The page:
Teaching Game Design, Part IV

What do the students read (or watch) to learn theory or methods of analysis?

My classes are a bit unusual on this front, because I have a dual obligation to my students. I have to teach them how to analyze and design games, but I also have to connect what they’re learning to theories of education, psychology, communication and more.

In some ways, teaching my students to analyze games is the easy part. Students’ experience with game play varies wildly, but almost none of them have done game analysis before. That means they’ve got no bad habits to unlearn, and I’m not boring half the class while I go over the basics with the other half. I give them lots of concrete examples to work from, both during class and as handouts. It also helps that my students are already thinking about how games can express ideas or points of view; in fact, if I have any problems, it’s usually with students who are overly literal about how games mean what they mean.

Most of the game design readings come from The Game Design Reader, since I prefer to work from (relatively) primary sources. I make it clear that these readings will give them the tools they need to understand how games function – but that they have to connect it to the other readings for the course, and to ideas that they may have encountered in their other classes. For the theoretical part of the class, I have them read one book (Gee’s What Video Games Have To Teach Us ….) and a whole bunch of scholarly articles on everything from constructivism to associative networks to social persuasion. My students’ non-game backgrounds vary wildly – some are cognitive scientists, some are communication students, some are educators, some are none of the above – so I try to keep the readings diverse and the emphasis on applying it to games.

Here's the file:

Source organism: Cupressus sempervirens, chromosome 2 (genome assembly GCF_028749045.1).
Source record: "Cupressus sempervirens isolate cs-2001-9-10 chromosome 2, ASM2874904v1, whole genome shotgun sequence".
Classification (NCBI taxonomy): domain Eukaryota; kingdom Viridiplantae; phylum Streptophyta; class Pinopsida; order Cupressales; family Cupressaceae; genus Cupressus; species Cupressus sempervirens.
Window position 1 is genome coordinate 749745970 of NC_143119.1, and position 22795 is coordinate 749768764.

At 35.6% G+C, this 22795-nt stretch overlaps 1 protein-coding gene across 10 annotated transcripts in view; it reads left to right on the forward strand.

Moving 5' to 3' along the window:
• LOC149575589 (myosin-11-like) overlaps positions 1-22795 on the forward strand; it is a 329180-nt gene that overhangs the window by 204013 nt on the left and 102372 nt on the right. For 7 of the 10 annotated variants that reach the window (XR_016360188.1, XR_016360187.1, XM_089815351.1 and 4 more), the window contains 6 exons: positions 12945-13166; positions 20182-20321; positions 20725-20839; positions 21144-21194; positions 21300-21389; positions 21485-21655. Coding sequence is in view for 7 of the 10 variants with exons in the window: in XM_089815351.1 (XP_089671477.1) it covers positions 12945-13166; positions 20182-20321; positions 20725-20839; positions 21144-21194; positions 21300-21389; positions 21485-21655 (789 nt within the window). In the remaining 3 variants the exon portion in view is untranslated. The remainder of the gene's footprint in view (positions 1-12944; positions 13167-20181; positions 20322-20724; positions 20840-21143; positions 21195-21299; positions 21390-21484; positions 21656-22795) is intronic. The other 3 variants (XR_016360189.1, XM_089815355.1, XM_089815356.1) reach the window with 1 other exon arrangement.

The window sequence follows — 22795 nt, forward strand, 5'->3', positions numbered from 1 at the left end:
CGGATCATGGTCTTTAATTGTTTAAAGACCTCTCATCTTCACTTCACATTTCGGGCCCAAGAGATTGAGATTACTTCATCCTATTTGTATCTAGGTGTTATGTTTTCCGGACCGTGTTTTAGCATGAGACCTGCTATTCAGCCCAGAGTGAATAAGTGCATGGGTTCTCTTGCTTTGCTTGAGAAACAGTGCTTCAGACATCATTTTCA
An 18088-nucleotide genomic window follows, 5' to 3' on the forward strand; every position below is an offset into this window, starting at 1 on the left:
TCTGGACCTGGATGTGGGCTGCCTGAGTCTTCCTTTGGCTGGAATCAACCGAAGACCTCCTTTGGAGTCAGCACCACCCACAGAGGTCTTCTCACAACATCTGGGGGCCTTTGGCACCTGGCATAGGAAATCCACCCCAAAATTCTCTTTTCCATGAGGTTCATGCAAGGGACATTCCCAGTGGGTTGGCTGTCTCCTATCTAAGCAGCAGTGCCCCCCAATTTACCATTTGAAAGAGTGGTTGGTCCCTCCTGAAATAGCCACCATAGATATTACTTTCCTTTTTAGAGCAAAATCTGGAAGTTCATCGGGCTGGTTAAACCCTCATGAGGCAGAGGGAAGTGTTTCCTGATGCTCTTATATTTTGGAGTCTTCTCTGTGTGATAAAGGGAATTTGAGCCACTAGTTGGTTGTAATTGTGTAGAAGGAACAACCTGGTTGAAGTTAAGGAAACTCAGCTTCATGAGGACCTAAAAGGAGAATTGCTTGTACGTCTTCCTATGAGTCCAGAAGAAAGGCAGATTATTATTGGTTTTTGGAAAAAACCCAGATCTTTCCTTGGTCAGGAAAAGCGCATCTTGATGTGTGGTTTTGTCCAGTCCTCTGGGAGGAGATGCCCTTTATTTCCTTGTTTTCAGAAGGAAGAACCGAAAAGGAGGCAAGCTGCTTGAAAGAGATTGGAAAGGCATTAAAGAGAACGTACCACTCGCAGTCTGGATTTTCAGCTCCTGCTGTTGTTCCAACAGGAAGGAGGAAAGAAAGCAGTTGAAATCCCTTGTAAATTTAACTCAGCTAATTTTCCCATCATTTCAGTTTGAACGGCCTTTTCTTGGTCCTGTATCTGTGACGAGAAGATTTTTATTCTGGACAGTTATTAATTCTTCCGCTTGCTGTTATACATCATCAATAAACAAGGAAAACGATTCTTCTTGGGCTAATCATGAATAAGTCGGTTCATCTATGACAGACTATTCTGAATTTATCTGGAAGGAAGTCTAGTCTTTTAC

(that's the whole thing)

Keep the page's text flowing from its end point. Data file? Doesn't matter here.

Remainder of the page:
I try to keep readings under 75 pages per week. This is partly because the class already has so much work, but it’s also partly because I want students to process what they’re learning deeply. I want them to connect their ideas to the games they’re playing and the games they’re making. I also want them to be able to follow up on things they think are neat and bring them back to the class. Almost every class session, I end up recommending books, academic papers, or games to play – ones that come out of our group discussion and address specific issues the students are having. I want my students to go out and figure out their own theoretical perspectives, ones that include things I wasn’t able to bring into the course or even things I’m not yet aware of. As long as they’re analyzing the games in a rigorous and theoretically grounded way, I call it a win.

Finally, I ask students to use their (mandatory) play-testing as a form of game analysis. What reactions did they get from the play-testers? What did they observe during play? What game design decisions might have caused what they saw? What could they change and re-test to see what happened? I run in-class play-test sessions in which I model helpful behaviors for observation – the hardest thing is usually for the designers to keep their mouths shut and not tell the players how to play! I also require students to document and analyze at least one out-of-class play-test session for each game design assignment. This helps enormously with getting students to think about specific game design decisions and their concrete impact on play. It’s also very helpful at getting students to see the difference between meaning that’s encoded in the rules of the game, meaning that’s produced during every game session, and meaning that’s produced during a particular play session.

On a personal note, my favorite “reading” is this video; I use it to help students understand player freedom and the diversity of choices that players can make even within a relatively constrained game!

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